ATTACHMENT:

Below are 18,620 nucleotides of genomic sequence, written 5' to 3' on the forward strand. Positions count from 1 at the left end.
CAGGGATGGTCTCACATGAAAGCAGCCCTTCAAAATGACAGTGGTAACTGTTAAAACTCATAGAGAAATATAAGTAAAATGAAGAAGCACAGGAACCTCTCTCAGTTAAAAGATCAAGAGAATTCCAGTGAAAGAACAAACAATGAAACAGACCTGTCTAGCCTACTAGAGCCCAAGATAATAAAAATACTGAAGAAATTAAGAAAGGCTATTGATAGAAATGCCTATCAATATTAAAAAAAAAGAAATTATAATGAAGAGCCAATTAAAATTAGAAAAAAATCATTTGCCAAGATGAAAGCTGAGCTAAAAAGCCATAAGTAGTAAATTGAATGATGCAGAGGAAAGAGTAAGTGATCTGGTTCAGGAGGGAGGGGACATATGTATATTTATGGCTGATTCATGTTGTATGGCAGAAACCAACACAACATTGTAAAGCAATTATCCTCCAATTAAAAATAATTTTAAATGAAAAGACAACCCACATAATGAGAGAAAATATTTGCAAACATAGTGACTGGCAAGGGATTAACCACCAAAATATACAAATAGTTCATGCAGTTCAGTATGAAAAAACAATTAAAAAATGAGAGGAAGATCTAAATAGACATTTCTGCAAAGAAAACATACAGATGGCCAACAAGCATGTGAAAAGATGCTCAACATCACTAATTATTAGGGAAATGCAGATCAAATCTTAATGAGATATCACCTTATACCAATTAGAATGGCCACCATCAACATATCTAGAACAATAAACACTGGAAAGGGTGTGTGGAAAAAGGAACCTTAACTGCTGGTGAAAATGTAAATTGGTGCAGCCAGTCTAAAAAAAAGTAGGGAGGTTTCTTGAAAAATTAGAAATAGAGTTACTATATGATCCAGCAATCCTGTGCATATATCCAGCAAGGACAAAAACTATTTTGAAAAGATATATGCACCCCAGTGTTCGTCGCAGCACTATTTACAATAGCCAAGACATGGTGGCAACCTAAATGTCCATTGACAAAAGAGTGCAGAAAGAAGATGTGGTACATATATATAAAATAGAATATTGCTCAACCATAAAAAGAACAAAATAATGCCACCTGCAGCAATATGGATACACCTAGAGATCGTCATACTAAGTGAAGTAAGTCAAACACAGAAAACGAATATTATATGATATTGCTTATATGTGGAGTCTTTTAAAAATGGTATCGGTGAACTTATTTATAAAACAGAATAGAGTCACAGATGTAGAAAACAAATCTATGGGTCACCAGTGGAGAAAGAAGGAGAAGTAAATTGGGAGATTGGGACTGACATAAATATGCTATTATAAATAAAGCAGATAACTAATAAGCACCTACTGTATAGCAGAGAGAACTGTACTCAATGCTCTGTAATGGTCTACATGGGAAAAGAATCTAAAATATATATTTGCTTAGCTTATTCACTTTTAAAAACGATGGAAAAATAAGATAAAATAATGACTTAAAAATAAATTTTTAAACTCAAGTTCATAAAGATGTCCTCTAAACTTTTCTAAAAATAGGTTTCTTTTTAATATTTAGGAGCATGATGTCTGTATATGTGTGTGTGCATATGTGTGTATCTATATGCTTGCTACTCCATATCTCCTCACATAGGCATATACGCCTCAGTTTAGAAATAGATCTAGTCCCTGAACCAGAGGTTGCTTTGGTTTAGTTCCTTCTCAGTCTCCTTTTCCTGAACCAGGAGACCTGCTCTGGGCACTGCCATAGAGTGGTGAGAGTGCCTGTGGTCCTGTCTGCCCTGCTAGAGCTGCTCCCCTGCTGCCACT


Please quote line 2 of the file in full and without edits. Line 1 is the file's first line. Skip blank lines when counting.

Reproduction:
CAGGGATGGTCTCACATGAAAGCAGCCCTTCAAAATGACAGTGGTAACTGTTAAAACTCATAGAGAAATATAAGTAAAATGAAGAAGCACAGGAACCTCTCTCAGTTAAAAGATCAAGAGAATTCCAGTGAAAGAACAAACAATGAAACAGACCTGTCTAGCCTACTAGAGCCCAAGATAATAAAAATACTGAAGAAATTAAGAAAGGCTATTGATAGAAATGCCTATCAATATTAAAAAAAAAGAAATTATAATGAAGAGCCAATTAAAATTAGAAAAAAATCATTTGCCAAGATGAAAGCTGAGCTAAAAAGCCATAAGTAGTAAATTGAATGATGCAGAGGAAAGAGTAAGTGATCTGGTTCAGGAGGGAGGGGACATATGTATATTTATGGCTGATTCATGTTGTATGGCAGAAACCAACACAACATTGTAAAGCAATTATCCTCCAATTAAAAATAATTTTAAATGAAAAGACAACCCACATAATGAGAGAAAATATTTGCAAACATAGTGACTGGCAAGGGATTAACCACCAAAATATACAAATAGTTCATGCAGTTCAGTATGAAAAAACAATTAAAAAATGAGAGGAAGATCTAAATAGACATTTCTGCAAAGAAAACATACAGATGGCCAACAAGCATGTGAAAAGATGCTCAACATCACTAATTATTAGGGAAATGCAGATCAAATCTTAATGAGATATCACCTTATACCAATTAGAATGGCCACCATCAACATATCTAGAACAATAAACACTGGAAAGGGTGTGTGGAAAAAGGAACCTTAACTGCTGGTGAAAATGTAAATTGGTGCAGCCAGTCTAAAAAAAAGTAGGGAGGTTTCTTGAAAAATTAGAAATAGAGTTACTATATGATCCAGCAATCCTGTGCATATATCCAGCAAGGACAAAAACTATTTTGAAAAGATATATGCACCCCAGTGTTCGTCGCAGCACTATTTACAATAGCCAAGACATGGTGGCAACCTAAATGTCCATTGACAAAAGAGTGCAGAAAGAAGATGTGGTACATATATATAAAATAGAATATTGCTCAACCATAAAAAGAACAAAATAATGCCACCTGCAGCAATATGGATACACCTAGAGATCGTCATACTAAGTGAAGTAAGTCAAACACAGAAAACGAATATTATATGATATTGCTTATATGTGGAGTCTTTTAAAAATGGTATCGGTGAACTTATTTATAAAACAGAATAGAGTCACAGATGTAGAAAACAAATCTATGGGTCACCAGTGGAGAAAGAAGGAGAAGTAAATTGGGAGATTGGGACTGACATAAATATGCTATTATAAATAAAGCAGATAACTAATAAGCACCTACTGTATAGCAGAGAGAACTGTACTCAATGCTCTGTAATGGTCTACATGGGAAAAGAATCTAAAATATATATTTGCTTAGCTTATTCACTTTTAAAAACGATGGAAAAATAAGATAAAATAATGACTTAAAAATAAATTTTTAAACTCAAGTTCATAAAGATGTCCTCTAAACTTTTCTAAAAATAGGTTTCTTTTTAATATTTAGGAGCATGATGTCTGTATATGTGTGTGTGCATATGTGTGTATCTATATGCTTGCTACTCCATATCTCCTCACATAGGCATATACGCCTCAGTTTAGAAATAGATCTAGTCCCTGAACCAGAGGTTGCTTTGGTTTAGTTCCTTCTCAGTCTCCTTTTCCTGAACCAGGAGACCTGCTCTGGGCACTGCCATAGAGTGGTGAGAGTGCCTGTGGTCCTGTCTGCCCTGCTAGAGCTGCTCCCCTGCTGCCACT